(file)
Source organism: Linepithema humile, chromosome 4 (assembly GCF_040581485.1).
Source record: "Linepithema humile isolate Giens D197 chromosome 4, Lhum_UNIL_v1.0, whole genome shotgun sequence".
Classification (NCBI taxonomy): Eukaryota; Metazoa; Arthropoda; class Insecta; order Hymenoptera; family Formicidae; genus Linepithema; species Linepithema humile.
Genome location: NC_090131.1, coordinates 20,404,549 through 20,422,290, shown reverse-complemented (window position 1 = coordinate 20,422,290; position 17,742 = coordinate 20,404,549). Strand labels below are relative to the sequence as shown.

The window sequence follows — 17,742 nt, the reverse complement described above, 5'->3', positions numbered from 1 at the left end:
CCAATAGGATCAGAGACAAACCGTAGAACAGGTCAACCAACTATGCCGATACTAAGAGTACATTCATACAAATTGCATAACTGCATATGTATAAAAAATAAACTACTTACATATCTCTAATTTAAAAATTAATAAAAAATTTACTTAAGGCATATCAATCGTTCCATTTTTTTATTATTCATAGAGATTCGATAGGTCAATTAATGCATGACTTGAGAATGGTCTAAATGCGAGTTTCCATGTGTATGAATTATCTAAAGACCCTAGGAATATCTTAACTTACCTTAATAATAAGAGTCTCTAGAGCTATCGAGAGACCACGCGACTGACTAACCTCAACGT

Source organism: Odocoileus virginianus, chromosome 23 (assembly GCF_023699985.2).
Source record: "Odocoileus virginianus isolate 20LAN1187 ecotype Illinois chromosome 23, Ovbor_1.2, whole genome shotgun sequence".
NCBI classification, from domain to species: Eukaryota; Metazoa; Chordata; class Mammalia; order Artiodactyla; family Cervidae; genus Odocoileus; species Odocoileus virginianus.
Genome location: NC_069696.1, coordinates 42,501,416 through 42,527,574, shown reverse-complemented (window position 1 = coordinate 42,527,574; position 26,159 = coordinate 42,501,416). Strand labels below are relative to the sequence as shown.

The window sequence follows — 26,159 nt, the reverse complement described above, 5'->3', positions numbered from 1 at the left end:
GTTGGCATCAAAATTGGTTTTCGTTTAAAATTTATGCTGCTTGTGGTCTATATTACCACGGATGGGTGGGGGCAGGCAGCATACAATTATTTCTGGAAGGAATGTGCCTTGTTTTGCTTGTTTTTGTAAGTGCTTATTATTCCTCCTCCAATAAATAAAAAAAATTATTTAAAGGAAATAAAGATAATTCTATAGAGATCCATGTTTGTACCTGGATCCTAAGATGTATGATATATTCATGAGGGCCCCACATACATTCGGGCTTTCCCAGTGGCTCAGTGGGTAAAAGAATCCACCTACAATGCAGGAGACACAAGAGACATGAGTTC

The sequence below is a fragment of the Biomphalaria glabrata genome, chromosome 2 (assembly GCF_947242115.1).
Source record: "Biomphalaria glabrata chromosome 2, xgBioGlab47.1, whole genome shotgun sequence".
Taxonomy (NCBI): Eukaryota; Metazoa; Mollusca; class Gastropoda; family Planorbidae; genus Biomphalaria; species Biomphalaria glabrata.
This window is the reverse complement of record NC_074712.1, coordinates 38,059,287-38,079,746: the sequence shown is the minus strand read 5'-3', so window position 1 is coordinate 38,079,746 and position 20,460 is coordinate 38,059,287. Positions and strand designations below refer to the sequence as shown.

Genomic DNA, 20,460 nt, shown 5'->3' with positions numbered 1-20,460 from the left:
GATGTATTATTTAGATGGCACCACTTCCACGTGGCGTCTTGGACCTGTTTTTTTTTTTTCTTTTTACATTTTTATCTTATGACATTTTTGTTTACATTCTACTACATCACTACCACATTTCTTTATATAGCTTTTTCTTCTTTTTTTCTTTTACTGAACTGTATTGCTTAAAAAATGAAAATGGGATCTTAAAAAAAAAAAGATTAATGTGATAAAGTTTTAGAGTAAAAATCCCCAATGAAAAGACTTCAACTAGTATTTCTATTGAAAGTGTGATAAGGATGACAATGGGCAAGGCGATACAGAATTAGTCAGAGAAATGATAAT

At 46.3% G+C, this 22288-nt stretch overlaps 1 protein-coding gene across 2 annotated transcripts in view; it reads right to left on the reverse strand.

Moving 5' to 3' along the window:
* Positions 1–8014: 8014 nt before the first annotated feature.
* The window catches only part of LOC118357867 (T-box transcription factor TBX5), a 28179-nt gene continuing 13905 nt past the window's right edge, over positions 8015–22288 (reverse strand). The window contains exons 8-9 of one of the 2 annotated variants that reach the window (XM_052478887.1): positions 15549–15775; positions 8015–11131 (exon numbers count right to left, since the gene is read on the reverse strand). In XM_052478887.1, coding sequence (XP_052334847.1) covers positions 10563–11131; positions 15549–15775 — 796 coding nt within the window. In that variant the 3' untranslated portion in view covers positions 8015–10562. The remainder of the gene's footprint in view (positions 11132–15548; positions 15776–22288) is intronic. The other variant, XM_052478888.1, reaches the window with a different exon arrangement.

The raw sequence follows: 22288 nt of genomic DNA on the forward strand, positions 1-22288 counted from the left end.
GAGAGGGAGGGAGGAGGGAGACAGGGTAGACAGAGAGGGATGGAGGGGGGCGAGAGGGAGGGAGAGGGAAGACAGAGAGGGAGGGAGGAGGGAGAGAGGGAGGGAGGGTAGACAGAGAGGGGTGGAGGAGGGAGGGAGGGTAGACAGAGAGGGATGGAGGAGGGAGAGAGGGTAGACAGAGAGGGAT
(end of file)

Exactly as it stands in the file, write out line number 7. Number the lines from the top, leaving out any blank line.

Source organism: Odocoileus virginianus, chromosome 23 (assembly GCF_023699985.2).